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Taxpayers face $175m bill over Eden Park
28 November 2006

Taxpayers are again facing a $175 million bill as Eden Park resumes its position as frontrunner to host the 2011 Rugby World Cup final.

Sports Minister Trevor Mallard's dream of a new waterfront stadium was abandoned by the Cabinet yesterday - but the Government will not fully commit to Eden Park for another three weeks.

Issues to be thrashed out include deciding whether the proposed $385 million design to add 13,000 seats at Eden Park is justified and who will cover the current $175 million funding shortfall.

The Government is also likely to require representation on the board before putting any taxpayer money into the stadium. The venue's redevelopment is expected to cost about $385 million. North Harbour stadium is now officially the backup venue for the final.

Eden Park's more than doubled redevelopment costs had seen the Government seek to put together a waterfront alternative. Mr Mallard was unapologetic yesterday.

"I think we are in a situation where Government took a pretty brave decision to test something out," he said.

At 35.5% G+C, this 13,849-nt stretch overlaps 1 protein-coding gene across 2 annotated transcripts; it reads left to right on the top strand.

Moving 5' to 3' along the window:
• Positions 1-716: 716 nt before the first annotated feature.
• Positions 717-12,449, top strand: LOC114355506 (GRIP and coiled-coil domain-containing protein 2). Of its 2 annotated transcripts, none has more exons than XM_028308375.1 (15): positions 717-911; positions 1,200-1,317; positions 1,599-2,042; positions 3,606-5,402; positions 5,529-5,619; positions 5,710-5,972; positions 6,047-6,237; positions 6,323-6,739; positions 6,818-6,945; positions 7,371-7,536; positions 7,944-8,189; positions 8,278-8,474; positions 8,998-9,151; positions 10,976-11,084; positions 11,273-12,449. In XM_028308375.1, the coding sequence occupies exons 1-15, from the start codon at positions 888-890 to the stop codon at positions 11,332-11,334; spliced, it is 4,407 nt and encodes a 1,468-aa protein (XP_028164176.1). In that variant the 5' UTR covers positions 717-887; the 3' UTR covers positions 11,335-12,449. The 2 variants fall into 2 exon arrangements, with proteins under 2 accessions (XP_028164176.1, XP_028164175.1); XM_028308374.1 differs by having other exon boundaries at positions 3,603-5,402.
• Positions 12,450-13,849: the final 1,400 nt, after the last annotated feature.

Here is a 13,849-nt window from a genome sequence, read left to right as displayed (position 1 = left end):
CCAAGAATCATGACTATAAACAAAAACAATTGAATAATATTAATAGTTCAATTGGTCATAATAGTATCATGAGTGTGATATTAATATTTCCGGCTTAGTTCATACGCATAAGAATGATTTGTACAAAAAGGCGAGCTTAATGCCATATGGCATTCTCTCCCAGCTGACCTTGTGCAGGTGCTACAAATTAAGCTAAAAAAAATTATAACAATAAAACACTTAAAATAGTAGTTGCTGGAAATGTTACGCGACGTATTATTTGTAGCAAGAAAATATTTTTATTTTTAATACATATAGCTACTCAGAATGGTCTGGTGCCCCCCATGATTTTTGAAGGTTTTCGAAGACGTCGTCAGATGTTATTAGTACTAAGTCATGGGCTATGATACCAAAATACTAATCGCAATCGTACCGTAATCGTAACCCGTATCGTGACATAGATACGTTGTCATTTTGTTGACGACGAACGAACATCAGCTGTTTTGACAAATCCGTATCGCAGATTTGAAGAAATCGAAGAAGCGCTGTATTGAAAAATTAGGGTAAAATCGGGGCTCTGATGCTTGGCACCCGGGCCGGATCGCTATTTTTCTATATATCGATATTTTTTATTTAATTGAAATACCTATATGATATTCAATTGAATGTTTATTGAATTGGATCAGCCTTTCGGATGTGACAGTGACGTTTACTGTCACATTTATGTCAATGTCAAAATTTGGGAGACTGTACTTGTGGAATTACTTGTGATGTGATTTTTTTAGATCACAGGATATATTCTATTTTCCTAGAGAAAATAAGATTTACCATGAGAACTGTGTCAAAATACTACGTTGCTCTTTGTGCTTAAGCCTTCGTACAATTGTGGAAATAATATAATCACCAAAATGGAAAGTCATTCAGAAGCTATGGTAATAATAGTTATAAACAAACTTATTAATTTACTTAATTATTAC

"If I ever thought you wouldn't ask people about something because you might be embarrassed over the next couple of weeks while people are making their mind up, you might as well not be in Government."

The paper he took to the Cabinet yesterday says: "resource consent, funding, governance and future economic viability issues relating to Eden Park have sufficient uncertainty that further analysis would be prudent before Eden Park is settled on as the final venue."

Auckland Mayor Dick Hubbard said it was good that a decision had been made but "the bad news is that we have still got some major funding problems to sort out".

Mr Mallard blamed the demise of the waterfront plan on a lack of unity between the Auckland city and regional councils.

Auckland regional council said disruption to the port operations was not feasible, while Auckland city voted to put a new stadium in the middle of the port's operations.

Mr Mallard asked the Cabinet yesterday to consider letting officials continue working to see if a wharf stadium was possible, but it said no.

Former All Blacks captain Sir Wilson Whineray, a member of the Eden Park Trust Board, said he was pleased to have some "finality" about the choice of stadium.